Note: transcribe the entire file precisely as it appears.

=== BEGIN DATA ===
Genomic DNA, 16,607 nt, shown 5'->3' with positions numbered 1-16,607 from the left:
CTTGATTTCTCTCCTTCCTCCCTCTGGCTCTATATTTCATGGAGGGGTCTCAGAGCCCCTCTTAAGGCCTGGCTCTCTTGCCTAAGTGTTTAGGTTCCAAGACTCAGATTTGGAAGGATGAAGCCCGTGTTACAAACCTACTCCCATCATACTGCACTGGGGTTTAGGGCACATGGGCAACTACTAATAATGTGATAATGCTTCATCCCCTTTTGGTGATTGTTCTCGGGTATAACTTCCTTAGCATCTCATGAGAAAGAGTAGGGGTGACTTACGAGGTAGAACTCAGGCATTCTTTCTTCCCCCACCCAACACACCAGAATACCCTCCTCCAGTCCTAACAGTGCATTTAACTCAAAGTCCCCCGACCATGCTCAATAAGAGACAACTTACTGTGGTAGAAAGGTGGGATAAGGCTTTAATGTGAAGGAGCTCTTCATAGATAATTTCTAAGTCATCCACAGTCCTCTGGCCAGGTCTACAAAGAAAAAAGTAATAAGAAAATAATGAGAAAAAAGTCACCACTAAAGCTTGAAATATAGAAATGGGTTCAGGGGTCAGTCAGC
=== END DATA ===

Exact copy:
Genomic DNA, 16,607 nt, shown 5'->3' with positions numbered 1-16,607 from the left:
CTTGATTTCTCTCCTTCCTCCCTCTGGCTCTATATTTCATGGAGGGGTCTCAGAGCCCCTCTTAAGGCCTGGCTCTCTTGCCTAAGTGTTTAGGTTCCAAGACTCAGATTTGGAAGGATGAAGCCCGTGTTACAAACCTACTCCCATCATACTGCACTGGGGTTTAGGGCACATGGGCAACTACTAATAATGTGATAATGCTTCATCCCCTTTTGGTGATTGTTCTCGGGTATAACTTCCTTAGCATCTCATGAGAAAGAGTAGGGGTGACTTACGAGGTAGAACTCAGGCATTCTTTCTTCCCCCACCCAACACACCAGAATACCCTCCTCCAGTCCTAACAGTGCATTTAACTCAAAGTCCCCCGACCATGCTCAATAAGAGACAACTTACTGTGGTAGAAAGGTGGGATAAGGCTTTAATGTGAAGGAGCTCTTCATAGATAATTTCTAAGTCATCCACAGTCCTCTGGCCAGGTCTACAAAGAAAAAAGTAATAAGAAAATAATGAGAAAAAAGTCACCACTAAAGCTTGAAATATAGAAATGGGTTCAGGGGTCAGTCAGC